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3 rules for writers from the new poet laureate of Kansas

 Poet Traci Brimhall steps in as the next Kansas poet laureate in 2023.
COLIN MACMILLAN
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Poet Traci Brimhall steps in as the next Kansas poet laureate in 2023.

Kansas State University professor Traci Brimhall starts as the 8th poet laureate of Kansas on January 1, 2023.

Poet Traci Brimhall was born in Minnesota, but she says her family moved every three or four years. After nine years of living in Kansas, she’s embraced the state as home.

“It's the longest, by far, that I've ever lived anywhere,” she says.

On Thursday, the Kansas Creative Arts Industries Commission named Brimhall the 8th poet laureate of the state. Her four-year term starts on January 1, 2023.

“I'm excited. I have so many ideas. I also know sometimes I have more ideas than time,” she says with a laugh.

A professor of English at Kansas State University, Brimhall has written four poetry collections, including her 2020 work, “Come the Slumberless to the Land of Nod,” published by Copper Canyon Press. Her poems have appeared in The New Yorker, Ploughshares, Poetry, Best American Poetry and others.

The state poet laureate position was established in Kansas in 2004. The role often includes public readings, lectures and workshops across the state, as well as a signature initiative.

With a nod to Kansas’s agricultural economy, Brimhall envisions connecting the literary arts to food — from food production to food insecurity.

“I would like to reach out to local chocolatiers and wineries, and pair some local wines and chocolates with beloved books of poetry for Valentine's Day,” she says. “I'd love to do writer's harvest events in the fall where we collect food for food pantries.”

“I'd like to unite a lot of my outreach through the lens of food in Kansas,” she adds.

Brimhall says food is already a topic she incorporates into class assignments, such as having students read Maya Angelou’s cookbooks.

“Food is such a great way to get people to think about sensory detail for a poem,” she says. “You have the smells and the tastes, and there are often great connections to family and culture and holidays and things that are really important to people. So food is often a thing that brings people together.”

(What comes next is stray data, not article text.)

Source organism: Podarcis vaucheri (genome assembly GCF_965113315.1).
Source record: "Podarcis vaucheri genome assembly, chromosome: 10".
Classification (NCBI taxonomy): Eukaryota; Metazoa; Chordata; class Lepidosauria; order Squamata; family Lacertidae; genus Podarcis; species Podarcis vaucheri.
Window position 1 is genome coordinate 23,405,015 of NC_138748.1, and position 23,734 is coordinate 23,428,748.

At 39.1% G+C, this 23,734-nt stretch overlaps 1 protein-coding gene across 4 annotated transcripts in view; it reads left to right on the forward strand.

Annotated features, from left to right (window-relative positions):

KCUR has made it a practice to ask new poet laureates to give other writers three rules to write by. Brimhall’s are:

1. Read promiscuously 

“Read novels and memoirs and plays. Read poetry and magazines and children’s books. Read your bookcase instructions before assembly. Just keep reading everything that appeals to you. Reading helps inspire writing, and it teaches us things about the world, about ourselves and about others. But a strong reading habit builds imagination and empathy.”

2. Embrace writing badly

“It might be better to say write without judging yourself, but that can also be really hard to do. Also if you set out to write badly, you might have a good time along the way! Whatever mental trick you need to play with yourself, try that — but keep writing. Stephen King said something along the lines about how only 10% of his writing was good, so I would tell myself to write nine bad poems so that the 10th one might be great. It lets me have permission to write things that aren’t good, and usually along the way to my ninth bad poem I write something that I actually am happy with.”

3. Commitment to Community

“I often tell people I am a poet for the friendships. Much of the desire to write is a desire to connect. Finding your community or building the community you need is a huge piece of the satisfaction of being a writer. Sharing things you love, celebrating the successes of friends, and having fellowship with others are the things that changed me from a person with something urgent to say to a person with a lifelong love. Commit to showing up for others, sharing your own work, and building spaces on the page and in person where we can all see each other in vulnerable and loving ways.”

Copyright 2022 KCUR 89.3. To see more, visit KCUR 89.3.

Laura Spencer caught the radio bug more than a decade ago when she was asked to read a newscast on the air on her first day volunteering for KOOP, the community radio station in Austin, Texas.